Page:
Brake fluid plays a crucial role as it transfers the force created when a driver presses the brake pedal directly onto the wheel hub. Heat generated under braking, especially under heavier breaking or prolonged breaking, may affect the brake fluid which can only work if it is liquid and not so hot that it has become vapour. Therefore the boiling point your brake fluid achieves is critical to efficient braking as temperatures above the boiling point form vapour bubbles in the system, potentially resulting in brake failure.
In addition, the brake fluid serves as a lubricant of all movable parts and prevents corrosion. It has to be compatible with rubber seals and hoses thus allowing braking systems to achieve long service and optimal performance.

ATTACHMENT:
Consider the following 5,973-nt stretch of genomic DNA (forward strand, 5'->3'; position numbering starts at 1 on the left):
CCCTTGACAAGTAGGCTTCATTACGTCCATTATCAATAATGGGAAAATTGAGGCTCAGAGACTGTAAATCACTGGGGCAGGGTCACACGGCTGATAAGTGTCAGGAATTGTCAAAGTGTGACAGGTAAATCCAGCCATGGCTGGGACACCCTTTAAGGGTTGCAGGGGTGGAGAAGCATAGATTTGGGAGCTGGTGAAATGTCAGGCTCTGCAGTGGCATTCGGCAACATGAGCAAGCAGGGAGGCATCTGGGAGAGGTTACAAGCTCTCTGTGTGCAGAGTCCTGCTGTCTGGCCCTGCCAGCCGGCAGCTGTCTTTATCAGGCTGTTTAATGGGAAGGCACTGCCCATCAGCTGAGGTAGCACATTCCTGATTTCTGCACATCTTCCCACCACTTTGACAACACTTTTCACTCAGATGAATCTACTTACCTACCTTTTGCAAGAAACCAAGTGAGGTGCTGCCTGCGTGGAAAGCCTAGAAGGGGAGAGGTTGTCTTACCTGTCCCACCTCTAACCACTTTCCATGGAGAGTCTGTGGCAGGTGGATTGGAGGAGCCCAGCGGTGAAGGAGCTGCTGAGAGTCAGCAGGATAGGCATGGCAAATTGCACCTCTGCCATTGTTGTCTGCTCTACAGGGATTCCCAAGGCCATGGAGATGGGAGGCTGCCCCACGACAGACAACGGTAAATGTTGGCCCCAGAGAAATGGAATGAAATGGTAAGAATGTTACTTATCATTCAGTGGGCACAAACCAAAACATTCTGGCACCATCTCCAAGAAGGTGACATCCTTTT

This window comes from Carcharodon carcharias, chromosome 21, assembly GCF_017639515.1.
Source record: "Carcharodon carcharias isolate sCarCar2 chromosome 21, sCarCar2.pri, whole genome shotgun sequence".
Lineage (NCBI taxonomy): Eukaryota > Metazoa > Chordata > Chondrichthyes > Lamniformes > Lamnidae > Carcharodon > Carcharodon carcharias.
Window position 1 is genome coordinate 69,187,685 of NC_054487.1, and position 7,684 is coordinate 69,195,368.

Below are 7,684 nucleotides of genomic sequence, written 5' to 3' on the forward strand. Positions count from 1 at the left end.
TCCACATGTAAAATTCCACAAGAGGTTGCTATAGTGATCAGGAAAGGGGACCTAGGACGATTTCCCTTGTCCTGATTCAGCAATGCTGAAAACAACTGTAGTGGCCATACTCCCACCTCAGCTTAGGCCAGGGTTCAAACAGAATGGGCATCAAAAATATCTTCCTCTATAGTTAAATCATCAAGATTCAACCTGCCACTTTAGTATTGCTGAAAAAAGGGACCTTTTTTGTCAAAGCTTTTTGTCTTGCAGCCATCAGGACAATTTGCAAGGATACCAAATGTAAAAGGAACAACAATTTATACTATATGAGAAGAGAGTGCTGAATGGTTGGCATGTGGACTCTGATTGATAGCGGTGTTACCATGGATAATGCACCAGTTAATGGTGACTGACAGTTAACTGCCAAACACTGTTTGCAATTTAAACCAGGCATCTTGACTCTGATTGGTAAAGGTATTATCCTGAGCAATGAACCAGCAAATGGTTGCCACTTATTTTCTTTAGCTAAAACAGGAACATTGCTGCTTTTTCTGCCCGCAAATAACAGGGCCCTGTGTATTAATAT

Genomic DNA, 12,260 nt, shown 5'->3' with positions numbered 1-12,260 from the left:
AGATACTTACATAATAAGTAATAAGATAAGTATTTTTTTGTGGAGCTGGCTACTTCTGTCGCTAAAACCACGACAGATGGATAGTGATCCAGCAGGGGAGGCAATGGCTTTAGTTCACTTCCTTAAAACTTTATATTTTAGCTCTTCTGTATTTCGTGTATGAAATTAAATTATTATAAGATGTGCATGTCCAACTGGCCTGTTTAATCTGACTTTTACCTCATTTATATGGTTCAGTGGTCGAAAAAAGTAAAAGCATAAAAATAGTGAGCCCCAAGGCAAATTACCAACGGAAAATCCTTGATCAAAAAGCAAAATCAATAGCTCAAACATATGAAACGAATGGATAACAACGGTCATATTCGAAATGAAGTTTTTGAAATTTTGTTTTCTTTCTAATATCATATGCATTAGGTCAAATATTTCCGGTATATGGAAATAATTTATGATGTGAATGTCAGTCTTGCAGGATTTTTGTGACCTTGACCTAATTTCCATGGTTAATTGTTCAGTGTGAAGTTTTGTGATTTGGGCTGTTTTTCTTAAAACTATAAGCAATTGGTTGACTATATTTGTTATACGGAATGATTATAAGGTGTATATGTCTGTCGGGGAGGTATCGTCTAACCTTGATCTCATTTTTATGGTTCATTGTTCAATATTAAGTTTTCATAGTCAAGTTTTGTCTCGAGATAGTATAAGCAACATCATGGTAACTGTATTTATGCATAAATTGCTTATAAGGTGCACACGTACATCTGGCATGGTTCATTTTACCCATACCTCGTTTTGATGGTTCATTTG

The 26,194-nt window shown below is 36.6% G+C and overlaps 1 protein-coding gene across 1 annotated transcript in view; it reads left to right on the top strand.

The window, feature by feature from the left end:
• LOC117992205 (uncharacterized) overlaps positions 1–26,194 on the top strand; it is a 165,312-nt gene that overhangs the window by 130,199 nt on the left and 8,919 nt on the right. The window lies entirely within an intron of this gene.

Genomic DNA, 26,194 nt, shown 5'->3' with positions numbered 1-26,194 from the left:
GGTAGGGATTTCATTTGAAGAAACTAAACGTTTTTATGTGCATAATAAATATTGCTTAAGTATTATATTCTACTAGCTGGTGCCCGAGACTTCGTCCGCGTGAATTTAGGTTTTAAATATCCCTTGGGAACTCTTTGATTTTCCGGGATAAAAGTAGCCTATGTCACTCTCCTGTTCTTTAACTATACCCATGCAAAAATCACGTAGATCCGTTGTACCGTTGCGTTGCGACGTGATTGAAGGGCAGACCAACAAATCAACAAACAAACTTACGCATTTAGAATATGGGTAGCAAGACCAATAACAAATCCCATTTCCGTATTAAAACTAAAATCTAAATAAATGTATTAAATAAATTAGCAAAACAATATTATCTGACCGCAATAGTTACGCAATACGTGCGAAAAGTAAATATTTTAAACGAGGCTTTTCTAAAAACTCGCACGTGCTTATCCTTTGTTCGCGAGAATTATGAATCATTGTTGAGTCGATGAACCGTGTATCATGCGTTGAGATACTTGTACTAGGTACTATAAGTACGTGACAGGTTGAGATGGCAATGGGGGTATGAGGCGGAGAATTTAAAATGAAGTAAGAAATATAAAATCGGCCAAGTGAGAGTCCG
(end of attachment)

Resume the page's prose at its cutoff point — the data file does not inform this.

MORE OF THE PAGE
A brake fluid has hygroscopic properties - meaning that it absorbs moisture during its life in your car through the pipes, hoses and joints that it lubricates. As the water content in the brake fluid increases, the temperature the liquid boils at decreases from when the brake fluid is ‘dry’ (ie no water content when new) to when it is ‘wet’ (contaminated with water).
The boiling point can be significantly reduced by water contamination below 5%. See below the difference in boiling temperatures for DOT 4 ESP Brake Fluid and how it exceeds the international standards for performance (known as the DOT standard).
|Dry boiling point (°C)||Wet boiling point (°C)|
|DOT 4 Standard||DOT 4 ESP Brake Fluid||DOT 4 Standard||DOT 4 ESP Brake Fluid|
Whilst regular servicing will check the boiling point of your brake fluid, vehicle manufacturers recommend that you change your brake fluid a maximum of every 2 years if not advised to before. Changing brake fluid when recommended prevents brake failure and maintains the boiling point at a safe level.